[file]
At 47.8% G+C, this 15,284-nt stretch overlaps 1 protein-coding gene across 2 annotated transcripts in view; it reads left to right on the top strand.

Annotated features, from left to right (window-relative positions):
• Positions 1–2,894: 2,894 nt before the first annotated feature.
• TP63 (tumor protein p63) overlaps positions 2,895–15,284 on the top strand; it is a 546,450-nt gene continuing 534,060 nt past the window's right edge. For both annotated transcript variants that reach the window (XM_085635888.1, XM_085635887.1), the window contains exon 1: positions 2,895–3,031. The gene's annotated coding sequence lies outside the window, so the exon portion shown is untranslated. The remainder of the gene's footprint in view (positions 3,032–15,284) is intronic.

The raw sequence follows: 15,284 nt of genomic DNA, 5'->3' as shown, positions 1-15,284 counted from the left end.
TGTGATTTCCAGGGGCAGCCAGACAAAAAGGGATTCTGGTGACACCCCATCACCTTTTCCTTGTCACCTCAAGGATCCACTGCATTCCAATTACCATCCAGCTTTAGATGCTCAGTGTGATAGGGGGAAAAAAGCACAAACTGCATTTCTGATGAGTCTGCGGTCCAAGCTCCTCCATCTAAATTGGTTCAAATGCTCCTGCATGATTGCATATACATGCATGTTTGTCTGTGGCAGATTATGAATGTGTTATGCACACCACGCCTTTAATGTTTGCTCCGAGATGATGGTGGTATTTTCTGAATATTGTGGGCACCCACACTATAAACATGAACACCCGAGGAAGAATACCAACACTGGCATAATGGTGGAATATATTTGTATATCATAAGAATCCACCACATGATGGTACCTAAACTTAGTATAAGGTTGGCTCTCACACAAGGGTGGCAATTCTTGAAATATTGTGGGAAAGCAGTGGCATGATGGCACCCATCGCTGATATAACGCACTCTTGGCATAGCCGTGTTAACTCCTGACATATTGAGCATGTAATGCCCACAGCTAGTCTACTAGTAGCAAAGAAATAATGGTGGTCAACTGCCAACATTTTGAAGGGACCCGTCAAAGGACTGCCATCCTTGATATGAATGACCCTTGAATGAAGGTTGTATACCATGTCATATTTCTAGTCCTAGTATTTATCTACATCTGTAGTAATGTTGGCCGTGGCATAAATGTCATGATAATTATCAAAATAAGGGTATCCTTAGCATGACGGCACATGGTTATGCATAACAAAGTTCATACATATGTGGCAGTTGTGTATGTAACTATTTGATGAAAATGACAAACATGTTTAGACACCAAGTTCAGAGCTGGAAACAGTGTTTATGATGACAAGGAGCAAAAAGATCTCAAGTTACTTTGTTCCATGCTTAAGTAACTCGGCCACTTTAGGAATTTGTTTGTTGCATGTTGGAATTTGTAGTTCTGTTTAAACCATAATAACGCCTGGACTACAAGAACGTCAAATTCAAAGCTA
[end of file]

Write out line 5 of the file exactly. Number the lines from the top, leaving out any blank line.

The raw sequence follows: 15,284 nt of genomic DNA, 5'->3' as shown, positions 1-15,284 counted from the left end.